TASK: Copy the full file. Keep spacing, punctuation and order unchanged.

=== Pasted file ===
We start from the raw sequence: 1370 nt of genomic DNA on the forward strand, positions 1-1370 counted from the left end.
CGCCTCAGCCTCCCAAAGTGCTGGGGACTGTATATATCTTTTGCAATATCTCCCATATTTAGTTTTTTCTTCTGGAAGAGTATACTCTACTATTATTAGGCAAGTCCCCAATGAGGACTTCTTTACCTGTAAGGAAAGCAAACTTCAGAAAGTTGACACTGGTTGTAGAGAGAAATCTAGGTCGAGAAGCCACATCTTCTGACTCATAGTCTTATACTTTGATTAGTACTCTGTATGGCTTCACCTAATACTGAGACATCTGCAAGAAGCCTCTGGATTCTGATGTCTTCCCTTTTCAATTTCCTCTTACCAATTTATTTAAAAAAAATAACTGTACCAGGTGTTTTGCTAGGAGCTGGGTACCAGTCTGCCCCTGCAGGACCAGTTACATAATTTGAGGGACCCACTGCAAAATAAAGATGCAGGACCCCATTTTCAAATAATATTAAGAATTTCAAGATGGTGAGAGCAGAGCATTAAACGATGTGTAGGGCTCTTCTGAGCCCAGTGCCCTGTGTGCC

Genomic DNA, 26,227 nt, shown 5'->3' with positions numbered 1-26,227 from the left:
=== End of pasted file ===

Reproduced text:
We start from the raw sequence: 1370 nt of genomic DNA on the forward strand, positions 1-1370 counted from the left end.
CGCCTCAGCCTCCCAAAGTGCTGGGGACTGTATATATCTTTTGCAATATCTCCCATATTTAGTTTTTTCTTCTGGAAGAGTATACTCTACTATTATTAGGCAAGTCCCCAATGAGGACTTCTTTACCTGTAAGGAAAGCAAACTTCAGAAAGTTGACACTGGTTGTAGAGAGAAATCTAGGTCGAGAAGCCACATCTTCTGACTCATAGTCTTATACTTTGATTAGTACTCTGTATGGCTTCACCTAATACTGAGACATCTGCAAGAAGCCTCTGGATTCTGATGTCTTCCCTTTTCAATTTCCTCTTACCAATTTATTTAAAAAAAATAACTGTACCAGGTGTTTTGCTAGGAGCTGGGTACCAGTCTGCCCCTGCAGGACCAGTTACATAATTTGAGGGACCCACTGCAAAATAAAGATGCAGGACCCCATTTTCAAATAATATTAAGAATTTCAAGATGGTGAGAGCAGAGCATTAAACGATGTGTAGGGCTCTTCTGAGCCCAGTGCCCTGTGTGCC

Genomic DNA, 26,227 nt, shown 5'->3' with positions numbered 1-26,227 from the left: